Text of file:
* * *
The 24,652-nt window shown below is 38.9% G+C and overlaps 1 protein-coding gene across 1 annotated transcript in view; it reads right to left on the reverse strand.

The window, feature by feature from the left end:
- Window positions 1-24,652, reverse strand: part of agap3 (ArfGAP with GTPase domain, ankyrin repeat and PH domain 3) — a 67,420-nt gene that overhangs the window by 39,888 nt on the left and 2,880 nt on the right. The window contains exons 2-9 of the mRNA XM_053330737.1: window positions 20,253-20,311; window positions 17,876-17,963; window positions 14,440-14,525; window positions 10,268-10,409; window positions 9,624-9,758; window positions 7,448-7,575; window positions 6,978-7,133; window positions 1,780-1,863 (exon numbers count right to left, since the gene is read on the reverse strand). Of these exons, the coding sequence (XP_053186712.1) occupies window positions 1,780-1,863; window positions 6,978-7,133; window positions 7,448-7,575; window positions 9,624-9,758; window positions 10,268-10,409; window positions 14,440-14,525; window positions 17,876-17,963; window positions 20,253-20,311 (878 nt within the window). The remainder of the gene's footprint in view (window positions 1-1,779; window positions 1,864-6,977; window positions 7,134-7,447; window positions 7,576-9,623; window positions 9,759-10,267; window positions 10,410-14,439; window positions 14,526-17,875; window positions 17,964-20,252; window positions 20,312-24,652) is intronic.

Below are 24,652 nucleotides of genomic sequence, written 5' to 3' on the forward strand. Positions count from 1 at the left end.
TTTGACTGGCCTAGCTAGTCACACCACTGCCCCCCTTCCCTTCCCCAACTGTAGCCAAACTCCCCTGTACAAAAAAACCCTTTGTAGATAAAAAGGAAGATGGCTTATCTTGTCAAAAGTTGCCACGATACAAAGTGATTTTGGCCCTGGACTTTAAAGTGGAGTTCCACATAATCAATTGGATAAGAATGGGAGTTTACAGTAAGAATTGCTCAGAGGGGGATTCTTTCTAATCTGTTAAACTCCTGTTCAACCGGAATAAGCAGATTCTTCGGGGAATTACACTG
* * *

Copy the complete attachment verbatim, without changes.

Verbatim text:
The 24,652-nt window shown below is 38.9% G+C and overlaps 1 protein-coding gene across 1 annotated transcript in view; it reads right to left on the reverse strand.

The window, feature by feature from the left end:
- Window positions 1-24,652, reverse strand: part of agap3 (ArfGAP with GTPase domain, ankyrin repeat and PH domain 3) — a 67,420-nt gene that overhangs the window by 39,888 nt on the left and 2,880 nt on the right. The window contains exons 2-9 of the mRNA XM_053330737.1: window positions 20,253-20,311; window positions 17,876-17,963; window positions 14,440-14,525; window positions 10,268-10,409; window positions 9,624-9,758; window positions 7,448-7,575; window positions 6,978-7,133; window positions 1,780-1,863 (exon numbers count right to left, since the gene is read on the reverse strand). Of these exons, the coding sequence (XP_053186712.1) occupies window positions 1,780-1,863; window positions 6,978-7,133; window positions 7,448-7,575; window positions 9,624-9,758; window positions 10,268-10,409; window positions 14,440-14,525; window positions 17,876-17,963; window positions 20,253-20,311 (878 nt within the window). The remainder of the gene's footprint in view (window positions 1-1,779; window positions 1,864-6,977; window positions 7,134-7,447; window positions 7,576-9,623; window positions 9,759-10,267; window positions 10,410-14,439; window positions 14,526-17,875; window positions 17,964-20,252; window positions 20,312-24,652) is intronic.

Below are 24,652 nucleotides of genomic sequence, written 5' to 3' on the forward strand. Positions count from 1 at the left end.
TTTGACTGGCCTAGCTAGTCACACCACTGCCCCCCTTCCCTTCCCCAACTGTAGCCAAACTCCCCTGTACAAAAAAACCCTTTGTAGATAAAAAGGAAGATGGCTTATCTTGTCAAAAGTTGCCACGATACAAAGTGATTTTGGCCCTGGACTTTAAAGTGGAGTTCCACATAATCAATTGGATAAGAATGGGAGTTTACAGTAAGAATTGCTCAGAGGGGGATTCTTTCTAATCTGTTAAACTCCTGTTCAACCGGAATAAGCAGATTCTTCGGGGAATTACACTG